A dirtier and deadlier energy future
Mitt Romney’s new energy platform calls for more fossil fuel production and less regulation. It’s a vision of an energy future that is dirtier and deadlier than an economy founded on a transition to renewable energy sources. And, despite the devastating droughts and massive wildfires of the last few months, it’s a plan that ignores the climate dangers associated with a drill-and-burn policy.
Romney’s plan centers on the argument that unleashing corporations to extract more oil and gas will create jobs and grow the economy. But will dirty energy really create more jobs?
More Jobs Come from Investment in Renewables
Investments in renewable energy and energy efficiency upgrades generate far more jobs than similar investments in fossil fuel extraction. According to a report by the Center for American Progress and the University of Massachusetts, $150 billion invested in renewables would generate 1.7 million more jobs than if the same amount was spent on fossil fuel extraction.
But the economic argument goes deeper. A fossil fuel-dependent economy costs us billions beyond what we pay at the pump, and it’s a cost the oil companies shift to ordinary people, taxpayers, and future generations, while they keep the billions in profits.
Just one aspect of this: The burning of fossil fuels is making us sick at a time when an ever-increasing proportion of the nation’s income is spent on health care and health insurance. The National Research Council estimates the hidden costs of burning fossil fuels for transportation and electricity generation to be about $120 billion a year, primarily relating to its effect on human health.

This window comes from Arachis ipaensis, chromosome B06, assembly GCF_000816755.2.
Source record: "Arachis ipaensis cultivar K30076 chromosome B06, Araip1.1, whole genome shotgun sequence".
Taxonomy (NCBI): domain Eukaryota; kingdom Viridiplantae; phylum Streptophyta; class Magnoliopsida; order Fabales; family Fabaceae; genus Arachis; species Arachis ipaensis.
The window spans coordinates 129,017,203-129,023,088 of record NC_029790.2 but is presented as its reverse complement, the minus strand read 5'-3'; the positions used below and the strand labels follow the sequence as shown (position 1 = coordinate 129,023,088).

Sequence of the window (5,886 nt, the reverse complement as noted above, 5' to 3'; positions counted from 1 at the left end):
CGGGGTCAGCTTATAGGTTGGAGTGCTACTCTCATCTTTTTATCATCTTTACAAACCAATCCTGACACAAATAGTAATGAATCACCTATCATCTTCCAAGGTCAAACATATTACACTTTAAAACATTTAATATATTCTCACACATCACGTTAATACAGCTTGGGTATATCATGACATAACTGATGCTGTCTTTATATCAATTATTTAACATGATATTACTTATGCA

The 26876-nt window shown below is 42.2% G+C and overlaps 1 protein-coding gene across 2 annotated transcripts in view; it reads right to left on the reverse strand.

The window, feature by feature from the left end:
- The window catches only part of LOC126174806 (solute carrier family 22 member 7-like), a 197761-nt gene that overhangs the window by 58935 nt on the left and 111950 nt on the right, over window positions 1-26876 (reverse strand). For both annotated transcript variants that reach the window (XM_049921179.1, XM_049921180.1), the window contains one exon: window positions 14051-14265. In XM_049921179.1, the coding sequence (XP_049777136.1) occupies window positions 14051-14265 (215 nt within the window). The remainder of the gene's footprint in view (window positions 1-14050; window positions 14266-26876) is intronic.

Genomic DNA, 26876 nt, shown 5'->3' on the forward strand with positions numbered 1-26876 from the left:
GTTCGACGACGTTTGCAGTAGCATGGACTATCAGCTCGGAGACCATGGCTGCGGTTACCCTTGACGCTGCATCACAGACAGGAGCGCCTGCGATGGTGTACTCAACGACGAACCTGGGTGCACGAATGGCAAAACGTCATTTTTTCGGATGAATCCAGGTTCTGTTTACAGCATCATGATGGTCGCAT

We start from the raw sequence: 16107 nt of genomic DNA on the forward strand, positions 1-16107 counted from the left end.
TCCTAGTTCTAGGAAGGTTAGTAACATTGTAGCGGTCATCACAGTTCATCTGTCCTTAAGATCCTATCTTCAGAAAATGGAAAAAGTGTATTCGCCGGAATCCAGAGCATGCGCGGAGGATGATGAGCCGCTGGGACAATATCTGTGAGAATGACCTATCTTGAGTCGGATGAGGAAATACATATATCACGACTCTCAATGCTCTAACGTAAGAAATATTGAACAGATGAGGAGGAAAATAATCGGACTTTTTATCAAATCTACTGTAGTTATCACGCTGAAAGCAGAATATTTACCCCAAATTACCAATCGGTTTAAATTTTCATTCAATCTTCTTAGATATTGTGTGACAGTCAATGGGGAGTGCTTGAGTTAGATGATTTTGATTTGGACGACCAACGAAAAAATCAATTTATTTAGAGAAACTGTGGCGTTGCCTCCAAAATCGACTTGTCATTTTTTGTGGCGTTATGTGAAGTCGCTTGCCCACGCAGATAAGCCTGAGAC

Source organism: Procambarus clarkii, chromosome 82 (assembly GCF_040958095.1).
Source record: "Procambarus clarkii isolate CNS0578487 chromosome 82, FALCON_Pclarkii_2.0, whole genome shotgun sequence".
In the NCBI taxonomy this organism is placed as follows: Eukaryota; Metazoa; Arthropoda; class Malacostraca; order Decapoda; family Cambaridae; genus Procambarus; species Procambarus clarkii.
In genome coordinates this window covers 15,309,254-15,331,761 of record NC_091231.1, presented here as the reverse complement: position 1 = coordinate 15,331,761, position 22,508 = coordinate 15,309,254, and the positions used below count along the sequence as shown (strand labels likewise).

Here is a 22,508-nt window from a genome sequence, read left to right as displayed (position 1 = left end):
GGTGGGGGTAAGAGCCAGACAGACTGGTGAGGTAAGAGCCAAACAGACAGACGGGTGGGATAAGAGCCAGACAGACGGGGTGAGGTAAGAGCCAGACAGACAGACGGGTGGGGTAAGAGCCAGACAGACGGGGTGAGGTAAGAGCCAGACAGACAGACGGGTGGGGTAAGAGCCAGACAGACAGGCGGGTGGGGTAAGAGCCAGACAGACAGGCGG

That figure does not include the climate impacts, harm to ecosystems, and harm caused by mercury and other pollutants associated with fossil fuel burning. As Bill McKibben says in his recent article in Rolling Stone magazine, "Alone among businesses, the fossil-fuel industry is allowed to dump its main waste, carbon dioxide, for free. Nobody else gets that break."
The High Cost of Dirty Energy
Then there are the billions that accidents like BP's Deepwater Horizon oil disaster cost. BP is liable for $192 billion in damages, according to one expert estimate—but how much will the rest of us wind up covering? And how long will the health of the people of the Gulf and the local environment suffer? Then there's Enbridge's recent 1 million-gallon spill of tar sands oil, which still coats the bottom of the Kalamazoo River and caused an estimated $800 million in damages. (The National Transportation Safety Board says lax regulation was largely to blame for the spill, which came from a pipeline of the same type that is proposed to carry Alberta’s tar sands oil to Texas, across the fragile Oglalla Aquifer. Yet Romney is calling for laxer regulation.)
But there’s a more systemic reason why fossil fuel dependence is bad for the economy and bad for jobs. A recent analysis by research firm Oxford Economics, commissioned by Britain’s Department of Energy and Climate Change, shows that moving away from reliance on fossil fuels could cut in half the economic damage that occurs when fossil fuel prices spike.